To say that NCIS season ten ended on a cliffhanger would be an understatement. Agent Leroy Jethro Gibbs (Mark Harmon) was sent on a secret assignment, and the show ended as he looked through the scope of a sniper rifle, with the crosshairs focused on Agent Tobias Fornell (Joe Spano). Questions abounded: Who was the target Gibbs was sent after? How does this relate to events earlier in the season?
Unfortunately we don’t get the answers straight away at the start of the show as we flashback four months to see Parsons (who was the individual investigating Gibbs last season, and who wanted to have him arrested for perverting the course of justice) asking about the mission that Gibbs has been sent on. One explosion later, and its certain that NCIS season eleven has started off with a bang.
Secretary of the Navy, Jarvis, has been killed in the explosion, which of course leaves a void to be filled. We can only hope that the next person to be assigned the role be a little more trustworthy. The office seems empty as Abby (Pauley Perrette), Ducky (David McCallum) and Palmer (Brian Dietzen) stand amongst empty desks, reminding us that Ziva David (Cote de Pablo), Tim McGee (Sean Murray) and Tony Dinozzo (Michael Weatherly) all resigned to get rid of the case facing Gibbs, so that he would be able to go on his mission. The three who are normally left lab bound are left to investigate the bombing. We are reminded of a case from last season, involving a navy lieutenant whose remains were found irradiated, and it is suggested that the bombing and this are intimately connected. NCIS director Vance (Rocky Carroll) tasks Gibbs with investigating the hows and whys – and the possibility of a new terror cell is floated about. Heavy stuff for a premiere episode.
Anyone who was wondering how the team are spending their time while they are unemployed is quickly answered: Ziva is in Tel Aviv, with Tony intending to follow her there, and Tim is sitting in a coffee shop feeling bad for himself because he can’t help. An awkward encounter between McGee, Abby and McGee’s new flame leaves a little hope for those still wishing for the computer nerd and forensic scientist to rekindle their romance. Gibbs is sent out to Iran, and this is where things start to get dramatic.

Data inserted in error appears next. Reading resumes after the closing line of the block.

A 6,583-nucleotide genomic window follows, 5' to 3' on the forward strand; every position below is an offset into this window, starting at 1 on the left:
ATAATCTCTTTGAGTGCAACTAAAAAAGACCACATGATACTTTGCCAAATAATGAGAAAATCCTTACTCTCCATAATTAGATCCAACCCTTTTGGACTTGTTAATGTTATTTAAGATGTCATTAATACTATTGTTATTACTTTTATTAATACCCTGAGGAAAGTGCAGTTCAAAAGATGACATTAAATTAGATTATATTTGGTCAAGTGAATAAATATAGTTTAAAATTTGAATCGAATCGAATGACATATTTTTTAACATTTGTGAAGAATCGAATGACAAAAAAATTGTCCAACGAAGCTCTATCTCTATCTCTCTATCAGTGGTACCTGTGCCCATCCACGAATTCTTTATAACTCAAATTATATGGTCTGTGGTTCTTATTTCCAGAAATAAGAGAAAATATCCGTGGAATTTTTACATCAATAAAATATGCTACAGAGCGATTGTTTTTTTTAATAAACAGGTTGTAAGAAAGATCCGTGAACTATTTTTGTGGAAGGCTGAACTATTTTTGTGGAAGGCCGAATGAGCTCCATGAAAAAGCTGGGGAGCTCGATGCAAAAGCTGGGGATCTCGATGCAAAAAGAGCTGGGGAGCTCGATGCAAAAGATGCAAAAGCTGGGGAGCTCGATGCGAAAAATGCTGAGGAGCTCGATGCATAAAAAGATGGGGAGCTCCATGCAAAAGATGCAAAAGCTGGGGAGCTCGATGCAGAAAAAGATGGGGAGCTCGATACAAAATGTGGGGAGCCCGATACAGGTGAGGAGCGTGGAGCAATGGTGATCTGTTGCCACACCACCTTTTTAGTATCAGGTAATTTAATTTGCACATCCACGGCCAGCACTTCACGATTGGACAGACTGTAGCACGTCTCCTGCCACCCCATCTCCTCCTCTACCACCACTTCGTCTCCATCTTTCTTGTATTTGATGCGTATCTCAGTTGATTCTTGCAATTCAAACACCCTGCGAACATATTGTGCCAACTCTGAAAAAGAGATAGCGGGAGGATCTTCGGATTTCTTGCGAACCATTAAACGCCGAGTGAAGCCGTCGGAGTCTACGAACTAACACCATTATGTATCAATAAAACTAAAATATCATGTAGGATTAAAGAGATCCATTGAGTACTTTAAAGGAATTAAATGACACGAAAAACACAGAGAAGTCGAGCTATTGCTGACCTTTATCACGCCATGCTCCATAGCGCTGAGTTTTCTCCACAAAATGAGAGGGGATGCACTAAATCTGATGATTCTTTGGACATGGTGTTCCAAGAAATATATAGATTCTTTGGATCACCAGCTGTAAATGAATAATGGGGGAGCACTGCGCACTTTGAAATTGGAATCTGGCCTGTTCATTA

What follows is exciting in typical NCIS fashion, Gibbs’s spidey senses (or his gut) feels something is wrong – a shoot out is followed by the most surprising person pulling up in a truck – Parsons of all people. They kiss and make up, and we end up back in DC in time to see Ducky deal with an intruder in autopsy – seeing him knocking the assailant over the head with an organ pan certainly was a highlight of the episode. Tony is almost shot with a sniper rifle. The plot thickens as it has us questioning why someone would want to get rid of a ‘former’ agent. McGee is picked up by Agent Fornell, and we get the low down about a new terrorist dealing with American businesses to commit some planned destruction, destroying buildings with terrorist bombs so that the businesses can rebuild. Ziva’s in danger and has to go underground in Israel, and our team in DC has to untangle the strands of what is going on and why.
Part of what makes NCIS great is the team dynamics, and even with them split apart we still get moments of emotional connection that reminds us of why we love the characters so much. Abby’s anger at Parsons, locking him out of the lab, Tony calling Palmer ‘Autopsy Gremlin’, Ducky’s little stories and McGee’s charming awkwardness all come together, even in a tense situation where our favourites are the target of a soldier of fortune group, to add moments of lightness to the show.
We are left with a missing Ziva at the end of the episode, and considering that Cote de Pablo’s contract was not renewed at the end of last season, I think it is safe to sat that she won’t be returning any time soon, no closer to any answers about why the team are being targeted, or who is pulling the strings. And who is Gibbs’s target in four months time?
Coming into this episode I was worried that the writers wouldn’t be able to follow up on an emotionally charged season ten, but by adding the element of the personal targeting, it looks like this season is being set up to be the best yet.
10/10 – an outstanding season opener, which has set up some longer running storylines which could be the best yet.
NCIS airs on Fridays nights at 9:00pm on Fox.